Beyond a dream: Former UK guard releases book


UK senior Mark Krebs looks out into the crowd during senior day after defeating Florida at Rupp Arena on Sunday, March 7, 2010. Photo by Scott Hannigan

Last March when former UK guard Mark Krebs met his mother, Terri, on the court at Senior Day and gave her a kiss, their two dreams converged in one place. For Mark, it was finishing an unlikely career as a scholarship basketball player for UK. For Terri, it was seeing her children reach adulthood.

That image of Mark and Terri sharing the floor of Rupp Arena is the cover of Krebs’ book, Beyond A Dream, which will be released Friday. The book blends together the lessons he learned from his mother’s fight against breast cancer with his own experiences as a UK basketball player.

One day wasn’t Krebs’ defining image of his mother — every day was. Terri, who was diagnosed with breast cancer the day Mark played his first high school basketball game, was given nine months. She lived nine years before passing away June 30, 2010, in her home.

“Senior Day is probably the culmination of the story,” Krebs said. “When you break through the banner and see your mother, that’s the touching moment. She’s sitting there out on the court, nine years after (doctors) gave her nine months.”

Krebs hopes the book, which he started in May and finished in July, helps him start a foundation in his mom’s name and inspires as many people as he can. The release date coincides with the start of Breast Cancer Awareness Month. Using his mother’s story to achieve a greater good was Krebs’ motivation to write the book.

“Rarely do you hear about what it’s like to go through what I did from the kid’s standpoint, and not only that but a college student and a guy who played basketball,” Krebs said. “I’m in a unique position to speak about it, and I’m ready for that role because I think I can help a lot of people.”

But before he helps others, Krebs said he had to help himself. Writing the book was a source of solace after his mother passed away.

“It was tough, but I also think that when she passed away, writing the book was therapeutic more than anything,” Krebs said. “I delved into it, and it took on a whole new meaning for me. It went from being a story that needed to be told to honoring my mom and carrying on the things she was doing while she was alive.”

To write the book, Krebs read notes his family kept during Terri’s battle with cancer. He said he only knew about 10 percent of the story before reading those notes.

Krebs’ mother went through 390 chemotherapy treatments and seven surgeries. Krebs was stunned when he found out everything his mother went through — and because of how little she let others know it.

“It floored me,” Krebs said of reading the journals for the first time. “I would just read, and read, and read. Three hundred and ninety chemo treatments — I don’t know if you do, but I didn’t understand what that meant.”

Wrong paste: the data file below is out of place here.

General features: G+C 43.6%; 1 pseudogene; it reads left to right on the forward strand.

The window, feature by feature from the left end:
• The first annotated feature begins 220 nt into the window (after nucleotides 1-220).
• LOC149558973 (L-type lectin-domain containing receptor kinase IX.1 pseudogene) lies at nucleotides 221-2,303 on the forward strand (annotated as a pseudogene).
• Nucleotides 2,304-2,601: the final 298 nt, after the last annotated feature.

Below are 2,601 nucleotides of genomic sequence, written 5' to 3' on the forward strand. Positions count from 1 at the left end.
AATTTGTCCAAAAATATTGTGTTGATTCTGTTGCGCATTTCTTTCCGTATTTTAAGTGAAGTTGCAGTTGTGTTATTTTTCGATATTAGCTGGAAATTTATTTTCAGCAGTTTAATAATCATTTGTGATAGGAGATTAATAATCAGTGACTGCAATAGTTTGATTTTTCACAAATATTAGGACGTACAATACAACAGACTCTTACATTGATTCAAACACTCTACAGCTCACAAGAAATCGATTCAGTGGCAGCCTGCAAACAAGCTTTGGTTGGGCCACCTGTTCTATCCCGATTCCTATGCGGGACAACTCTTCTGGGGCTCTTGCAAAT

Krebs said sharing the entire story along with his emotions with the public made him hesitate.

“You put your emotions out there, and the scary part is that people won’t care,” Krebs said. “But my mindset is, if I’m helping people, whether it’s a kid who wants to play Division-I basketball or a family going through a crisis, they can read this book.”

After he decided to go through with the book, Krebs said he didn’t leave any details out, giving an authentic portrayal of what he went through.

“I include letters my mom wrote me when I was a senior in high school that really affected me in the book,” Krebs said. “I include moments that were really special to me, that probably my mom didn’t even know were that special. My dad thought it was a tearjerker. He didn’t realize I was going into some of the things I did.”

Krebs had written most of the book while Terri was alive. His mother’s support was invaluable in moving toward publishing a book about their story.

“At first, she was the person who said, ‘You don’t need to write about me, or even include me,’ ” Krebs said. “But she read it for me as a reader and loved the story, loved the way I wrote it and was impressed. That meant the world to me.”

Krebs’ identity includes being a walk-on turned scholarship player for UK. In his book, he also shares stories about playing under three different coaches. The latest coach, John Calipari, wrote the foreword for the book.

Krebs said the message of the book transcends the game of basketball — and the state of Kentucky.

“The people only reading it for the Billy Gillispie stories, the Tubby (Smith) stories, the Calipari stories or what it was like being a UK basketball player — they’re going to be surprised how touching it is,” Krebs said. “They will be surprised with the process that a family went through, that my mom went through, that I went through.”